And it may be worth noting that the candidate many think is most driven by a lust for the presidency, Hillary Clinton, is the one who has finally moved to the first strategy, the one that is most likely to help her win a general election.

(Incidentally, I am not sure whether Edwards and Obama really have firm positions; I'll have to take another look at the debate transcript to be sure.)
- 10:38 AM, 18 November 2007   [link]


Sometimes It's How They Say It:  Consider these words and phrases: "dominatrix", "disciplining", "flick the whip", "punishing", "brought to heel", "belittling", "keep him in line", "tortured", "letting her take control", and "so easy to spank".

Where do you think they came from?  A cheap bondage and discipline paperback sold to those with with deviant tastes?  Nope.  They are from the good, gray New York Times, specifically today's column by Maureen Dowd.

(Which, if you care, is about how Hillary Clinton has been able to keep her male Democratic opponents, especially Barack Obama, off balance.  Dowd seems to think this is a bad thing because Clinton won't be able to do the same thing to a Republican, should she win the nomination.)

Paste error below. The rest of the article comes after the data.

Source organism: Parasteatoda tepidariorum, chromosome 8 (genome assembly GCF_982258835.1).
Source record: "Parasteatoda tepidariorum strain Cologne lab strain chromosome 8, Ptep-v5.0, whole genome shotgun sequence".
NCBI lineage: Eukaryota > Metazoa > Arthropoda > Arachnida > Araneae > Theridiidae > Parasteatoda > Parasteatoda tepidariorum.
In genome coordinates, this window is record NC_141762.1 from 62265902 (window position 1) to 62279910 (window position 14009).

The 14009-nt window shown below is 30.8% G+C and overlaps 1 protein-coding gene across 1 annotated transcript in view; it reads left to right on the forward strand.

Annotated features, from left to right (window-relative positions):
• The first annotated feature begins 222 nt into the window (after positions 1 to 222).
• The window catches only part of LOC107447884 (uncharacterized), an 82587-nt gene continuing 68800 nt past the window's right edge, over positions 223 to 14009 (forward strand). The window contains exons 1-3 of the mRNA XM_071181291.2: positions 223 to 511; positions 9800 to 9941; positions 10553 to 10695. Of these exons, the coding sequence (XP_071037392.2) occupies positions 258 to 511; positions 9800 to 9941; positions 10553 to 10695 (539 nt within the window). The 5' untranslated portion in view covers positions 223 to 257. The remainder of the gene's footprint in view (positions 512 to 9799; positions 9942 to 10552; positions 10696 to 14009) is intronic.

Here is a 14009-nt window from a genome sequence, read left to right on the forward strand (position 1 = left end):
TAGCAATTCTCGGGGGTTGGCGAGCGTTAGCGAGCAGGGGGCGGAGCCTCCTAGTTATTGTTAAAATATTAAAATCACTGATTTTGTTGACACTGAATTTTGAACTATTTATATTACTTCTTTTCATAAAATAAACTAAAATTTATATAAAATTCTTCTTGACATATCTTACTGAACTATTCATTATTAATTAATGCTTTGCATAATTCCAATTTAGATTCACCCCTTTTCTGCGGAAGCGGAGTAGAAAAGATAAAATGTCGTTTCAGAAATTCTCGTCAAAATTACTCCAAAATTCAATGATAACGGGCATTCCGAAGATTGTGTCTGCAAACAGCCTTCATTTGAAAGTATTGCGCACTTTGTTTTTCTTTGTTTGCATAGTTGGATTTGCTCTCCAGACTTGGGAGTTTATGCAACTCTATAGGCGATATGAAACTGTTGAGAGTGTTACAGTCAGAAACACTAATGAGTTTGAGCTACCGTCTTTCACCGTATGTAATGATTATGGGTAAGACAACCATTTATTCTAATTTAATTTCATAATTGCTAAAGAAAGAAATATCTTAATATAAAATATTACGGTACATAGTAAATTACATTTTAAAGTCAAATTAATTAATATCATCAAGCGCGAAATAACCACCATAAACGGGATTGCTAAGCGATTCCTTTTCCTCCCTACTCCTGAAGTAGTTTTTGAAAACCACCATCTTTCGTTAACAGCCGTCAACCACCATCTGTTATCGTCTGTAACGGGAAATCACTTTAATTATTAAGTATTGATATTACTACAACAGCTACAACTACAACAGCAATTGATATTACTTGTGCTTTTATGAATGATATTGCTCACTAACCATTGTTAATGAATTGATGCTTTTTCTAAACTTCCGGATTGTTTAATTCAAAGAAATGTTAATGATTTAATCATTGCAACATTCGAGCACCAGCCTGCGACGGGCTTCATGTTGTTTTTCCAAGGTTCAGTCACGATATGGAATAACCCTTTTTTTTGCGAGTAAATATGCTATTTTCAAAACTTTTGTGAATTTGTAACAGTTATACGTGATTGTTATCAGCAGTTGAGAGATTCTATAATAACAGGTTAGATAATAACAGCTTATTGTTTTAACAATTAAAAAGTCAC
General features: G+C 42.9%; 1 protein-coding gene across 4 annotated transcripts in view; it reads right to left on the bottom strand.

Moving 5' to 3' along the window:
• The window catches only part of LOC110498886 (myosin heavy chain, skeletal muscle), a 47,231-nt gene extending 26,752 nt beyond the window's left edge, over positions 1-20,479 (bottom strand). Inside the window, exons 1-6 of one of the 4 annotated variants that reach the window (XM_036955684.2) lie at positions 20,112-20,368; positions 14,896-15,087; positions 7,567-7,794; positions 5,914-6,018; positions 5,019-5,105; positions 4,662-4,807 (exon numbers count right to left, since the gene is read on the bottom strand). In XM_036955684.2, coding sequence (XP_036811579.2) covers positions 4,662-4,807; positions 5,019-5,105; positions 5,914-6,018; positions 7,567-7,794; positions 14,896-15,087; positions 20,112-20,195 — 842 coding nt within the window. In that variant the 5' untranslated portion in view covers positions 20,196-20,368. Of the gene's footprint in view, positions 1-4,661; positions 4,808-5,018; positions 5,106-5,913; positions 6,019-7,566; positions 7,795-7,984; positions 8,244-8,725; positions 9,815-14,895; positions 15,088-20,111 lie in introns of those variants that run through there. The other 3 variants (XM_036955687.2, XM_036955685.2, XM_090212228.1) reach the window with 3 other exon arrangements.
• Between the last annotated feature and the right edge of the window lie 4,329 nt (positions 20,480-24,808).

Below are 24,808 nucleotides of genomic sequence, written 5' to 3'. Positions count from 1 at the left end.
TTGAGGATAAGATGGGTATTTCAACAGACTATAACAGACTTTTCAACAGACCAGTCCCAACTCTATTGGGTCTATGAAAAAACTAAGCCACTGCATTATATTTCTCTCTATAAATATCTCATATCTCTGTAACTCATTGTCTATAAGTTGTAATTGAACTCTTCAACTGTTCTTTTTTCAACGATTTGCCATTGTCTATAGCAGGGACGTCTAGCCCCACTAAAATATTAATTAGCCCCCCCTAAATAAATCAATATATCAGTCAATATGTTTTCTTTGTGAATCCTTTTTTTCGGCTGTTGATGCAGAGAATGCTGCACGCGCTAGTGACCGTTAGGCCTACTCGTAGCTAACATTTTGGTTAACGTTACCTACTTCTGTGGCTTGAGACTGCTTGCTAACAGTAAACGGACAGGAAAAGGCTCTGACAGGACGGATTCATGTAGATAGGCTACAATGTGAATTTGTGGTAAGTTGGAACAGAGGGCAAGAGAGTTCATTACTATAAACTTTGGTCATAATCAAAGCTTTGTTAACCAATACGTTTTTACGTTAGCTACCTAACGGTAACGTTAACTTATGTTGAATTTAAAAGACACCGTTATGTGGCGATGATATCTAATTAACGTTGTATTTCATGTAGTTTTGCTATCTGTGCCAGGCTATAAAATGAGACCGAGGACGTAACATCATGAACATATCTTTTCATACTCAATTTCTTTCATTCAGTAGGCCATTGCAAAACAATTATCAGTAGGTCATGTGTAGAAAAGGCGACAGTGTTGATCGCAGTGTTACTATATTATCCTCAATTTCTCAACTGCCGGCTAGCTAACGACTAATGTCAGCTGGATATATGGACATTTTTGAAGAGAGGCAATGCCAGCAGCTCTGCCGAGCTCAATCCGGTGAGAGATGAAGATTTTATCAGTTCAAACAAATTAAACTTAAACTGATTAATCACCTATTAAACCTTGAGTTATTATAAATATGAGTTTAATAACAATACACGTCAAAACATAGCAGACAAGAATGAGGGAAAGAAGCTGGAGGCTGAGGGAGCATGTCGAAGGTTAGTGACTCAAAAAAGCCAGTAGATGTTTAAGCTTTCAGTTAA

Dowd's a clever writer, so we can be certain that all those words and phrases were used intentionally.   The column is flashy, a little funny, and more than a little tasteless.  And it is hard not to suspect that Dowd is using these tricks to disguise the fact that she doesn't have much of substance to say, even about the candidates, much less about the issues.
- 7:03 AM, 18 November 2007   [link]


Bigger Than The Sun:  Trivia, but interesting trivia.
The Sun is no longer the largest object in the Solar System: that honour has fallen temporarily to a previously innocuous comet.  The comet, called 17P Holmes, shot to prominence in late October when its brightness suddenly increased roughly a million-fold.  Since then, both its size and its profile have grown — earlier this month astronomers at the University of Hawaii Institute for Astronomy declared that its diameter had outstripped that of our Sun.
- 7:32 AM, 17 November 2007   [link]